Fla. legislature gives corrections OK to ship inmates to other states

(MIAMI HERALD)   Florida, famous for shipping orange juice all over the country, may yet be known for a very different kind of export: criminals.

With the inmate population hovering around 100,000 and the state lacking money to build new prisons, the Legislature has given the corrections department the authority to ship inmates to other states for the first time.

”It’s a safety valve,” says the plan’s sponsor, Sen. Victor Crist, a Tampa Republican who oversees prison spending. “This is not a mandate. It’s a passive safety net.”

Crist said shipping prisoners would be considered only as a last resort to avoid the early release of inmates because of overpopulation. The cost would be agreed upon in talks with the receiving states.

A prison bill (SB 1722) effective July 1 allows the state to ship inmates to state-run or private prisons in other states.

The nation’s largest private prison company, Corrections Corporation of America, houses prisoners from eight states, including California, and has long promoted the transfer idea in Florida, without success. Sen. Crist insists he came to this idea himself and not at the behest of the prison industry.

CCA calls itself ”the leader in out-of-state housing” on its website. It operates 62 prisons and has thousands of surplus beds in other states that it is eager to fill with convicted felons, and Florida has the nation’s third-largest prison system.

A year ago, CCA urged the Legislature to follow 15 other states that export inmates, calling it ”cost-effective.” The idea went nowhere, but that was before the bottom fell out of the economy and the state budget collapsed with a $6-billion shortfall.

”This is not a new issue,” said CCA’s Tallahassee lobbyist, Matt Bryan. “This just gives the state another option to deal with a potential rapid influx of new inmates.”

Bryan noted that building a new 1,300-bed prison costs about $100 million. Next year’s budget will be the first in recent memory with no money set aside for new prison construction.

Exporting inmates may never come to pass because Florida’s inmate population has stabilized in recent months and has fallen below earlier projections. In fact, a new, 3,300-bed prison in rural Suwannee County is built but not yet fully open.

The prison population was at about 101,000 this week and the bed capacity is about 106,000. The population fluctuates daily and is constantly affected by the need to move prisoners who have special needs or for disciplinary reasons.

UNENTHUSIASTIC

Corrections Secretary Walt McNeil is not enthusiastic about exporting prisoners. He said it undermines the goal of reducing recidivism by encouraging inmates to build ties to the communities they will return to upon their release from prison.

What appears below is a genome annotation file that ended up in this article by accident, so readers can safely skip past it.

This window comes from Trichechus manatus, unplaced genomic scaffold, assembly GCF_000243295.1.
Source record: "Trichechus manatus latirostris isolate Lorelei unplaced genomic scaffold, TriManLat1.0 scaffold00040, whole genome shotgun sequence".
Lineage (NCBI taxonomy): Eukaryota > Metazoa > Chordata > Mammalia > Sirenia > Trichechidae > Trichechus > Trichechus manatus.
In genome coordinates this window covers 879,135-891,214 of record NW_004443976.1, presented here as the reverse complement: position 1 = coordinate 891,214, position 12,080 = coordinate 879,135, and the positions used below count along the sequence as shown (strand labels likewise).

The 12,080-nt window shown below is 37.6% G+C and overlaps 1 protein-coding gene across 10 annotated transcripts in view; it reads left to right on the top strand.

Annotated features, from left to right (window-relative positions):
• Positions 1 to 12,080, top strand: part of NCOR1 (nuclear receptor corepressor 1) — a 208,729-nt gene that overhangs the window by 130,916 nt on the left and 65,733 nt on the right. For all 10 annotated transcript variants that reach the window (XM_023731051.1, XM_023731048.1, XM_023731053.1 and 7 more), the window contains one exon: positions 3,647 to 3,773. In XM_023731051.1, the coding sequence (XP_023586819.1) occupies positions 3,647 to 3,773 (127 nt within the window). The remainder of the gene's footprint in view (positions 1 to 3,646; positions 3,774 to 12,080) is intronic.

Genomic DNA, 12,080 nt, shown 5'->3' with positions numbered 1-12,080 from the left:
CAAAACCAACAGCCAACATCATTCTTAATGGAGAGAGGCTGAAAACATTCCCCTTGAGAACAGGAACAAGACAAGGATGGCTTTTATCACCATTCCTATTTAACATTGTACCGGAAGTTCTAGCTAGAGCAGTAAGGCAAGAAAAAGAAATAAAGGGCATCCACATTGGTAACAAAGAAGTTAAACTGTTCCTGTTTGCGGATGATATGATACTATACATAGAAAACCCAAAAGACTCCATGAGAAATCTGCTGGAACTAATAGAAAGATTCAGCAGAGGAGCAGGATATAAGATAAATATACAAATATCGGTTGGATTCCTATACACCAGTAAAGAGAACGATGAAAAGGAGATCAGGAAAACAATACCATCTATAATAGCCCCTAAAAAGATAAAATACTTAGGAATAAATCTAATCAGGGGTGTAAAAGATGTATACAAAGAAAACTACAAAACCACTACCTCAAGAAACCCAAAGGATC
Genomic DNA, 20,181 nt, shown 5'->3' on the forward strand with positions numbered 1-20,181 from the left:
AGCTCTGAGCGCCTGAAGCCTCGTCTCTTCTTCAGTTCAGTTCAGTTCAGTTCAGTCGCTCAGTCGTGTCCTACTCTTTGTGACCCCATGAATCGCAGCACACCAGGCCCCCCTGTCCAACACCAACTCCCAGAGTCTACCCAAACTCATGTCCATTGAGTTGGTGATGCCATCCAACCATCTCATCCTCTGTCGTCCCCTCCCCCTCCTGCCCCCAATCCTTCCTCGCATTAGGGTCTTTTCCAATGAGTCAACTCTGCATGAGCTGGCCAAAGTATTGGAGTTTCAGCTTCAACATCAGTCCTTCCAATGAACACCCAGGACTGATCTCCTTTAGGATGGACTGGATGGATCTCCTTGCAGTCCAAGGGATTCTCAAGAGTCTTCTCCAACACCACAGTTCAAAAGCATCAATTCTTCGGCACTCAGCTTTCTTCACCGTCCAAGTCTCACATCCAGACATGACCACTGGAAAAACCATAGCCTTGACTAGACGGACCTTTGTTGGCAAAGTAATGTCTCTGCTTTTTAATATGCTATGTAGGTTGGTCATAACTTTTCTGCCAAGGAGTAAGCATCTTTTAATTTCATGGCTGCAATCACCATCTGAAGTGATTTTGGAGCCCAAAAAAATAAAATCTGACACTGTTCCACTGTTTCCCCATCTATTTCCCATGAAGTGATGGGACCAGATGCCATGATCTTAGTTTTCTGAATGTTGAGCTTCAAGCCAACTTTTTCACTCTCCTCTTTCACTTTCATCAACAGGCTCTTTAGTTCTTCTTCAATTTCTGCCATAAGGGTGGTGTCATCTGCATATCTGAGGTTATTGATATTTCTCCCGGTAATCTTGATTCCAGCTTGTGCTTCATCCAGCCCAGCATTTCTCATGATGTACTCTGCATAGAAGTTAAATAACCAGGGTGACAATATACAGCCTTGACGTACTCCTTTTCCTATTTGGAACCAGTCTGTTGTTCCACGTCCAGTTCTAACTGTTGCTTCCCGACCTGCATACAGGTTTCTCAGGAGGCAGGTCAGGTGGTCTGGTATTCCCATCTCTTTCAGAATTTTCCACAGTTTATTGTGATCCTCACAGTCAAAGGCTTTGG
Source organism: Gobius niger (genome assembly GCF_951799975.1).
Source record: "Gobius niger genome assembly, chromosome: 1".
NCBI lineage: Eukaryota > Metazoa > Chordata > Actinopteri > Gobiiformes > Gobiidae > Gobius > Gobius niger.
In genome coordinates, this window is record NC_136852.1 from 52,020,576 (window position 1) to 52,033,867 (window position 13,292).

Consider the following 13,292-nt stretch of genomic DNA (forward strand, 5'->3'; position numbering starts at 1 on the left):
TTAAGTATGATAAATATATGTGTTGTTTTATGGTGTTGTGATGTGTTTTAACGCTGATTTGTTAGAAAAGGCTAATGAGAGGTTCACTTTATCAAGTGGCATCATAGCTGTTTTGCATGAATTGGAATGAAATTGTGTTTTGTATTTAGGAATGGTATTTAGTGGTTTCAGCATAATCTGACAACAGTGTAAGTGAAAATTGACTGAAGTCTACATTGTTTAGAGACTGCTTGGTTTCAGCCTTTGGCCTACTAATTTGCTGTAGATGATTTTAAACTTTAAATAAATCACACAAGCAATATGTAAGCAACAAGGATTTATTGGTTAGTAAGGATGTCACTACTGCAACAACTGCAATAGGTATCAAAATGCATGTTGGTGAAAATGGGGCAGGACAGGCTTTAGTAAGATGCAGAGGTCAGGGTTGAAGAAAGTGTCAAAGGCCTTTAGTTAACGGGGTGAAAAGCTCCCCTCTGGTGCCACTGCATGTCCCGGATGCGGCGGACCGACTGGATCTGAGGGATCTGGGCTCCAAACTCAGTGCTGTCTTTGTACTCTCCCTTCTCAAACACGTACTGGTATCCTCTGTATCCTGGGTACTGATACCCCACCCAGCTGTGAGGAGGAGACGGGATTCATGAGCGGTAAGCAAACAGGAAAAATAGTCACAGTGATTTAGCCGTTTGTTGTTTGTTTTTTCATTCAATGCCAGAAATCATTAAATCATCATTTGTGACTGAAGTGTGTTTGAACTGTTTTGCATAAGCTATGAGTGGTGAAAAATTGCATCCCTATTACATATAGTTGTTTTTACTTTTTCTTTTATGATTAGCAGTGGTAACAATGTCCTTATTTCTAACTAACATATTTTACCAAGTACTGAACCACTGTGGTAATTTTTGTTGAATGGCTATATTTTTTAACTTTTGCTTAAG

The new law requires the Department of Corrections to take into account the proximity of an inmate’s family before relocating the inmate.

One possible category of exported prisoners is illegal immigrants. As of June 2008, Florida prisons held 5,523 inmates who were undocumented immigrants in the U.S. About 60 percent were in prison for violent crimes.

PUBLIC VS. PRIVATE

The Florida Police Benevolent Association, a large and vocal union representing corrections officers, also opposes exporting inmates, partly because it would help the private prison industry the PBA has long opposed.

”Our preference would be to build public prisons and keep prisoners here in Florida,” PBA’s David Murrell said. “When you start sending prisoners to other states, you’re asking for trouble.”

According to news reports, Idaho officials last year removed about 300 prisoners from a GEO Group-run Texas prison because of understaffing and lax supervision. In Maine, civil rights groups and inmate lawyers said a plan to ship inmates to Oklahoma was a burden to families and would increase recidivism.

EDITORS NOTE:  HERE IS AN IDEA.  LETS STOP ARRESTING PEOPLE FOR STUPID THINGS AND LOCKING THEM UP FOR LIFE FOR POT.  I CAN GUARANTEE IF THE LAWS WERE FIXED IN THIS CORRUPT STATE WE WOULDN’T HAVE OVER CROWDED PRISONS.  ITS ALL ABOUT MONEY, THE PRISON SYSTEM IN THIS COUNTRY IS PRIVATLY OWNED AND OPERATED.  WE AS CITIZENS OF FLORIDA NEED TO TELL OUR LEGISLATURE WHAT WE WANT FROM THEM.  THE UNITED STATES HAS THE HIGHEST PRISON POPULATION IN THE WORLD, 1 IN 10 ADULT MEN ARE IN PRISON, AND FOR BLACK MALES ITS 1 IN 3.   THATS A FUCKED UP STATISTIC, THAT  SHOULD SCARE YOU.  AND NO, IT’S NOT ALL MURDERS AND RAPISTS, MOST ARE LOCKED UP FOR YEARS OVER STUP DRUG CHARGES, AND OUR TAX DOLLARS PAY FOR THIS.  HOW BOUT WE SPEND HALF THE MONEY ON REHAB OR MEDICAL HELP FOR THEM, THE OTHER HALF ON HELPING THE HOMELESS (OVER 1/2 OF WHICH ARE VETERANS), AND LEGALIZE POT AND TAX IT, WE WOULD END UP WITH LESS PROBLEMS AND MORE MONEY.

http://www.miamiherald.com/458/story/1086743.html

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